If, on the other hand, that culture produced highly realistic sculptures of known animals like horses or cattle, then perhaps this figurine is a realistic depiction as well. This seems to be the only good photo of it that I can find using good old google images, and the animal depicted is so stylized that it could be anything from an antelope to a deer.
A google search turned up nada. As an artist, I find it hilarious that anyone assumes any weird-looking ancient sculpture must have some analogue in nature. Because, as we all know, the Sumerians were always perfectly accurate and never made anything up. It would be cool if some of them got to see a Sivatherium, though. This techniques are really not primitive, and the technology is still today more or less the same than during the early dawn of metallurgy.
I have already worked myself for many times with this technique. You have to sculpt a model from wax, coat it with some kind of fireproof compound, warm it to get rid of the wax, and cast hot gold, silver or bronze in the hollow pattern. It is possible to make extremely fine details with this technique. One limit is of course the artistic talent of the sculptor, and the amount of time which is used for a model.
Is it at all possible the artist might have seen a fossil skull? I prefer seeing it as a long-legged Sumerian Jackalope, but I guess some might see it as a fallow deer or giraffid.
Remember that wild animal with the cranial appendages that was led in the procession at the spring festival? The king wants a sceptre with a model of it decorating the top. The short chapter telling of his one article in an ARCHEological journal is headed by a lovely reconstruction of a Sivathere which looks at least as much like a reindeer as the Christmas decorations at most department stores!
Is it possible the artist might have seen a fossil skull? Or, one of them, anyway. I have been trying to remember the title and author of this book ever since.
Do we actually know of any species of sivatherium with tall branching deer-like horns? The whole phylogeny of the giraffids in general is quite a mess. Great discussion of prehistoric survivor type cryptozoology! Would it be possible that it was an exotic gift to the king and not really domesticated? Of course, short-necked giraffids do still exist in Africa- the okapis. Could that person looking for the book be thinking of an Adrienne Mayor book?
Ancient artists probably had a different approach than modern ones. While they could be creative, they may have been more restrained along traditional lines. Their fantastic creatures would more likely be traditional mythological ones. These mythical ones could be based on fossils or survivors.
It was defiantly an older book, published sometimes before when I first found it while Mayors stuff all seems to be much more recent.
As for the figurine, I would say a deer, possibly a follow deer but I suppose it could also be an Atlas deer a subspecies of red deer from north Africa , hard to tell as it is so stylized. Having said this, I do nevertheless tend to agree with those who think that the figurine most likely represents a Persian fallow deer.
Adrienne Mayor , First Fossil Hunters , p. Decorative and Symbolic Uses of Vertebrate Fossils. Occasional Papers on Technology Pitt Rivers Museum, University of Oxford. What archaeologists would normally do here is to bring together a sample of similar sculpture from the area and era to learn what artistic conventions were like at the time.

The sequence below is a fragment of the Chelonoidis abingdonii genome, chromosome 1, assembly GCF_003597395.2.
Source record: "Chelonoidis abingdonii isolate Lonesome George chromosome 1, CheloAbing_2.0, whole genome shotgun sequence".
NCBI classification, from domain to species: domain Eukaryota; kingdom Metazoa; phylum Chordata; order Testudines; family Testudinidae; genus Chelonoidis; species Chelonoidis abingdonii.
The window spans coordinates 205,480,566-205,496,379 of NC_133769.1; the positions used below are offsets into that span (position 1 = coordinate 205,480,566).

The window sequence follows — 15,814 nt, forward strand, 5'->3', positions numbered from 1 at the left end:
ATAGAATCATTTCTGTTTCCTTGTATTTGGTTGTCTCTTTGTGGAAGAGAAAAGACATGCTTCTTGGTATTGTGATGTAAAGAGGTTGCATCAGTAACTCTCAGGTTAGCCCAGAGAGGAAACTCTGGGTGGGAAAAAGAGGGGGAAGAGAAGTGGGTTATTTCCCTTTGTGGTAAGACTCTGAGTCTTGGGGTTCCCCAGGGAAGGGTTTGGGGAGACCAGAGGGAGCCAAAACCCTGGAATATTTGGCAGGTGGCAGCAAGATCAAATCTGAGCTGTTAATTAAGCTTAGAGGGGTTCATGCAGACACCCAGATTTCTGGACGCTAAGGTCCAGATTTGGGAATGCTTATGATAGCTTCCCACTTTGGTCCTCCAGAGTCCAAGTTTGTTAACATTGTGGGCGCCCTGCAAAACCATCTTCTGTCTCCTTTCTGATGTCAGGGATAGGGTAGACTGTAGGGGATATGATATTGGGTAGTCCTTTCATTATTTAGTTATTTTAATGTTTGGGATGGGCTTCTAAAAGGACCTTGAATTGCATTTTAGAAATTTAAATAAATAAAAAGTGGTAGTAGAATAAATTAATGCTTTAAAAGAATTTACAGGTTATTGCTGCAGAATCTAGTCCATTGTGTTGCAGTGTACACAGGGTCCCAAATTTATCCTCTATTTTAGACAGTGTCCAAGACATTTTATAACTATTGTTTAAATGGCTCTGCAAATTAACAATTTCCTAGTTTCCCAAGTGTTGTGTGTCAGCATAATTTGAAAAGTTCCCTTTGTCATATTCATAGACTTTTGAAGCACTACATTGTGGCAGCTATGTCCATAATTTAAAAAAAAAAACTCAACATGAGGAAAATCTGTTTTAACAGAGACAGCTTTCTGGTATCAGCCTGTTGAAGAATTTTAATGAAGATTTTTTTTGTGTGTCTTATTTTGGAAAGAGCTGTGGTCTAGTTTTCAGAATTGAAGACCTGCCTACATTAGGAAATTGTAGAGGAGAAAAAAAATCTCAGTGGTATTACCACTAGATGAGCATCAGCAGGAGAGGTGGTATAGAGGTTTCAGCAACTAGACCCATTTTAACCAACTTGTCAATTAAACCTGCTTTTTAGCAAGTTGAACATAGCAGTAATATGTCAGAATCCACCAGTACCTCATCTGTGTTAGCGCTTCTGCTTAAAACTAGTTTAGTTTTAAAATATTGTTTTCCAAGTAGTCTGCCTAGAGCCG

I find the Kish figurine to be extremely weak evidence either for the presence of sivatheres or fallow deer in the region. Until there are radiocarbon dates on species-determined bones with good archaeological contexts, the whole discussion is meaningless. Both Pleistocene and Holocene skeletal remains of this species are known, and it did persist in Iraq until the 19th century and stragglers — presumably from Iran — have been observed there as late as in the ies.
Martin R comment The species is well represented in the Near and Middle eastern archaeological record from about , yrs ago: I mean that if you want to know whether this or that animal species was around, then never mind the sculpture. And if you want to know what this particular sculpture depicts, then check out more than one piece of sculpture — and check what species are attested as bones when looking for candidate animals.
What really is the main question here? Surely no serious zoologist will see that clumsy figurine as important evidence either way? This whole article is a discussion of the literature on the Kish figurine. I seem to have expressed myself clumsily, coming across as more aggressive than I intended. I meant no criticism of Darren, whose blog I always read with great interest.
I am just surprised that the palaeontologists involved in the debate would take the issue seriously. A few years ago, a Viking Period dress pin was found in Sweden.
And it looks a lot like Mickey Mouse. From the side, it looks like the rope is wrapped around the outside of the snout, which is probably why someone would describe it as being haltered.
Rudolf, the red nosed sivathere! Mural plausible nose ring? The trade trails may have been along the cool high altitudes. The rope from the nose ring to the leg may be a hobble that allowed feeding but not wandering. The last four articles that have appeared here were…. Yet more from that book project see the owl article for the back-story, and the hornbill….